This way we will not be unprepared when facing the next peak…

The goal is to restructure the spaces, the support pathways and the logistics. The hospital of the future must be more flexible and offer inpatient rooms designed to convert into a single space and increase the ward capacity when needed. Compressed air, vacuum and oxygen systems, air conditioning and all the other required technologies must be guaranteed. It is crucial to subdivide the routes inside the hospital to avoid contaminations. A&E departments must provide pre-triage and waiting areas for diagnostics in order to separate infected subjects, or the potentially infected ones, from the rest of the patients.
The hospitals providing support services for pathologies other than Covid-19 will have to be identified and connected to the network of Covid-19 hospitals. There will also be dedicated centres with infectious disease specialists, pulmonologists and other specialist consultants, available to the Covid-19 network for consultations, local activities and home-based services. The hospital and emergency networks must work even more in synergy with the local network now. That’s because the battle can be won with the help of local services, through early tracking of infected patients, self-isolation at home, and even home-based healthcare services, until these are feasible and appropriate, so that hospital overcrowding and the resulting increased rates of infection and mortality can be prevented.

The hospital of the future should be more flexible. It is crucial to subdivide the routes inside the hospital.

What are the next steps?

The conversion of the existing bed spaces in isolatable areas, following better technological and qualitative standards, will allow to improve the level of support provided even during normal times. The specialists will have to step out of corporate thinking and aim to create multidisciplinary training, sharing technologies, communication and organisation tools, like the local operations centres (the 116117 helpline) and telemedicine: a more elastic construction activity on one end and a more modern and collaborative culture on the other. The opportunity for this could lie in the emergency addition of healthcare staff, like nurses, that, once made permanent in their role, would allow us to rebuild connections between the various networks (emergency, hospital and local networks). They could provide training and help create multiple disciplines and professions, divided based on the intensity level of the care required. The other indispensible requirements for greater planning and management are data transparency and the identification of standards for staffing – for local services as well as hospitals – based on the volume of activities and the demand of services. This will allow us to identify promptly the percentage of elderly and vulnerable groups that suffer from multiple conditions and to manage their care proactively.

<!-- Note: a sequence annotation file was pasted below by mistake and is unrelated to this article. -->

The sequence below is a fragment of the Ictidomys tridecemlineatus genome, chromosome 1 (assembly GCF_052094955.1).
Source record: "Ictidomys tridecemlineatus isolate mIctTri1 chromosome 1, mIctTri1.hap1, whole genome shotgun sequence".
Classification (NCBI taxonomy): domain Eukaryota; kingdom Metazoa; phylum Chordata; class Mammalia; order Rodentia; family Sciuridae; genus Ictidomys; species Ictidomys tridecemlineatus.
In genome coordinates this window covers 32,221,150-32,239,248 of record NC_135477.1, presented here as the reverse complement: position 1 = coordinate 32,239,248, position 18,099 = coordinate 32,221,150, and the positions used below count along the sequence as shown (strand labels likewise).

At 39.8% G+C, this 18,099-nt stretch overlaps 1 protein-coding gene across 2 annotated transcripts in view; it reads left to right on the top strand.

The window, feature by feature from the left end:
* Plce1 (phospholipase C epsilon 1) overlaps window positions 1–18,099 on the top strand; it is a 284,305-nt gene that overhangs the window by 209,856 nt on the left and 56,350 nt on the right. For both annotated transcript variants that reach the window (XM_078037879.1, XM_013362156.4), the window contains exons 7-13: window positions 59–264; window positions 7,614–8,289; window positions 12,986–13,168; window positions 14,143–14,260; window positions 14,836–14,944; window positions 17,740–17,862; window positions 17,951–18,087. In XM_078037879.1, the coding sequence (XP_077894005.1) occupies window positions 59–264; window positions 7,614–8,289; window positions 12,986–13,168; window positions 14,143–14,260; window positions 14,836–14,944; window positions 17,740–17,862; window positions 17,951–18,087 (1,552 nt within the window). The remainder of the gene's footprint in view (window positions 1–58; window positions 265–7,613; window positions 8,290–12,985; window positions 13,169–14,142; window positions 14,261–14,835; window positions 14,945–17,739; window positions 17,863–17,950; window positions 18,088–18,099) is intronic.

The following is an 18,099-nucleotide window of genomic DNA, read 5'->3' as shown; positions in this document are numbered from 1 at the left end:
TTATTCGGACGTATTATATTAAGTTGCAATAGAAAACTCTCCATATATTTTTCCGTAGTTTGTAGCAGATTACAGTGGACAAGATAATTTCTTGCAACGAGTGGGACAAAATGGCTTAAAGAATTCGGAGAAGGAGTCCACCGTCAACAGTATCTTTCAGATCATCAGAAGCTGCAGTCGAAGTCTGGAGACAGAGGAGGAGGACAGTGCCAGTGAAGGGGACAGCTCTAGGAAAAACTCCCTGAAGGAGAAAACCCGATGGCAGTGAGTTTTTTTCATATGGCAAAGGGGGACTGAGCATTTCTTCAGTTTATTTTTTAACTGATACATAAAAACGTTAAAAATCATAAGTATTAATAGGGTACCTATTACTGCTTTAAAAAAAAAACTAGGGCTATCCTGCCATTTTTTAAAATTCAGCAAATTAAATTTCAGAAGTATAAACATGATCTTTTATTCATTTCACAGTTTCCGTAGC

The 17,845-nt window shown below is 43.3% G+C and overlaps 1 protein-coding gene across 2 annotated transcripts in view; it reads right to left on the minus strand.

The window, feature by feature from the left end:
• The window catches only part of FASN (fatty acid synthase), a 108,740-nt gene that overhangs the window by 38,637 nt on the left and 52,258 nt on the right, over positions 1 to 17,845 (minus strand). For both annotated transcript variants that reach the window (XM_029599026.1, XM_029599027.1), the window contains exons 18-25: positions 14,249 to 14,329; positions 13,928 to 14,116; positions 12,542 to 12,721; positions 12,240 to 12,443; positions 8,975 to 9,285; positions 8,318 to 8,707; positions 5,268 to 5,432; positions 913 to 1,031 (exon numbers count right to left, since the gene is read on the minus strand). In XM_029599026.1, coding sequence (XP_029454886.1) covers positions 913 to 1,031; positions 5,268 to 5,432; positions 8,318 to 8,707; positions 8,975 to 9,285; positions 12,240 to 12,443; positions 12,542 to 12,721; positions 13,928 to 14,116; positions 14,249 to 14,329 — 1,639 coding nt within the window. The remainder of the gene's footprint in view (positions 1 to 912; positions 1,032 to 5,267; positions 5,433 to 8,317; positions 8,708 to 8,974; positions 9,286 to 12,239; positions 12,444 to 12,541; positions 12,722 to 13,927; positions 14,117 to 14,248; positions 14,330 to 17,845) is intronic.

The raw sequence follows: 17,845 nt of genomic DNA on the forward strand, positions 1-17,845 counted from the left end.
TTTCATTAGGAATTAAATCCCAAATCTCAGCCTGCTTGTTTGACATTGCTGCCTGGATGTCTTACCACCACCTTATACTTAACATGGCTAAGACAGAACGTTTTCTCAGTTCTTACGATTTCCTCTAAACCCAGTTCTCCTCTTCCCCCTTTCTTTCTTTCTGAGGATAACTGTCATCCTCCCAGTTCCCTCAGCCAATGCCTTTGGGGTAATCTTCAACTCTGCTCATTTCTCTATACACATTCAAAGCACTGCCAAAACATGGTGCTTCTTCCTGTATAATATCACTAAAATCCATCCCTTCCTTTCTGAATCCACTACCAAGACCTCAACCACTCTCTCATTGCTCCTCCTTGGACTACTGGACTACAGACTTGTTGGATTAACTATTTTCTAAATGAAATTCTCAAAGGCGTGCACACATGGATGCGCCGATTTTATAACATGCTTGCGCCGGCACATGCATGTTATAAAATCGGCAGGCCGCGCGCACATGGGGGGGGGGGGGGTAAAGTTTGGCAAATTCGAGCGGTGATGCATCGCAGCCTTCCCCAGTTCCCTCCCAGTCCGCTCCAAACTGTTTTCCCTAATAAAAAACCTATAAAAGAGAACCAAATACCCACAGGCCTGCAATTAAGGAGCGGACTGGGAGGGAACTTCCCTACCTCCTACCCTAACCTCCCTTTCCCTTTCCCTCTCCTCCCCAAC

A more elastic construction activity on one end and a more modern and collaborative culture on the other.

The interview took place on 11 April 2020